The Oregon Experiment

Front Cover
Oxford University Press, 1975 - Architecture - 190 pages
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After a ten-year silence, Christopher Alexander and his colleagues at the Center for Environmental Structure are not publishing a major statement in the form of three works which will, in their words, "lay the basis for an entirely new approach to architecture, building, and planning, which will, we hope, replace existing ideas and practices entirely." The three books are The Timeless Way of Building, A Pattern Language, and The Oregon Experiment.

At the core of these books is the idea that people should design for themselves their own houses, streets, and communities. This idea may be radical (it implies a radical transformation fo the architectural profession) but it comes simply from the observation that most of the wonderful places of the world were not made by architects but by the people.

This book is the master plan for the University of Oregon, and is now being implemented at that university; but it shows at the same time how any community the size of a university or small town might go about designing its own future environment-with all members of the community participating personally. It is a concrete example at the Center's theories in practice, showing in simple detail, with numerous illustrations, how to implement six guiding principles: organic order, participation, piecemeal growth, patterns, diagnosis, and coordination.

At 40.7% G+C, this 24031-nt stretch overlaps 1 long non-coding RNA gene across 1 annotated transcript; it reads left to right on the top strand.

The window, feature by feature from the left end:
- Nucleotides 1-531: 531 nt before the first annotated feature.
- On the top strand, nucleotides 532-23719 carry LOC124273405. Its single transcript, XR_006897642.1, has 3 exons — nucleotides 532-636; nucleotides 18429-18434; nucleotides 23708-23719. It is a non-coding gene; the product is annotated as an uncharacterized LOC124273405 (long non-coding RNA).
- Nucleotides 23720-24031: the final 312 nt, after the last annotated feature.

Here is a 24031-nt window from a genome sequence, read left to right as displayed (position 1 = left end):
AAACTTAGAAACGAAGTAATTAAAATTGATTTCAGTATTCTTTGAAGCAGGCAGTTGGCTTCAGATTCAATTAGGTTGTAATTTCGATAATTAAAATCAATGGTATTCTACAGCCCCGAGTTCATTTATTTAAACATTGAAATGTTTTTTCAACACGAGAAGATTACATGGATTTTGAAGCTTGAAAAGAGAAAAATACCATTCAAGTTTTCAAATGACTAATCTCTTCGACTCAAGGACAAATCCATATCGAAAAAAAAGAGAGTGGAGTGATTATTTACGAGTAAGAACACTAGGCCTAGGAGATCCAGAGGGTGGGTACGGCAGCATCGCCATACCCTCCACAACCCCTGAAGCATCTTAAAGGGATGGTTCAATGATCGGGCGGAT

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User Review  - jcbrunner - LibraryThing

The Timeless Way of Building explains the ideas of Christopher Alexander, A Pattern Language supplies the building blocks and finally The Oregon Experiment the practical application at the campus of ... Read full review

Contents

INTRODUCTION
1
Chapterz PARTICIPATION
38
PIECEMEAL GROWTH
67
PATTERNS
101
DIAGNOSIS
144
COORDINATION
162
89
189
Copyright

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Kevin Lynch,Gary Hack
Limited preview - 1984
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About the author (1975)


Christopher Alexander is a builder, craftsman, general contractor, architect, painter, and teacher. He taught from 1963 to 2002 as Professor of Architecture at the University of California, Berkeley, and is now Professor Emeritus. He has spent his life running construction projects, experimenting with new building methods and materials, and crafting carefully articulated buildings--all to advance the idea that people can build environments in which they will thrive.

Acting on his deeply-held conviction that, as a society, we must recover the means by which we can build and maintain healthy living environments, he has lived and worked in many cultures, and built buildings all over the world.

Making neighborhoods, building-complexes, building, balustrades, columns, ceilings, windows, tiles, ornaments, models and mockups, paintings, furniture, castings and carvings--all this has been his passion, and is the cornerstone from which his paradigm-changing principles have been derived.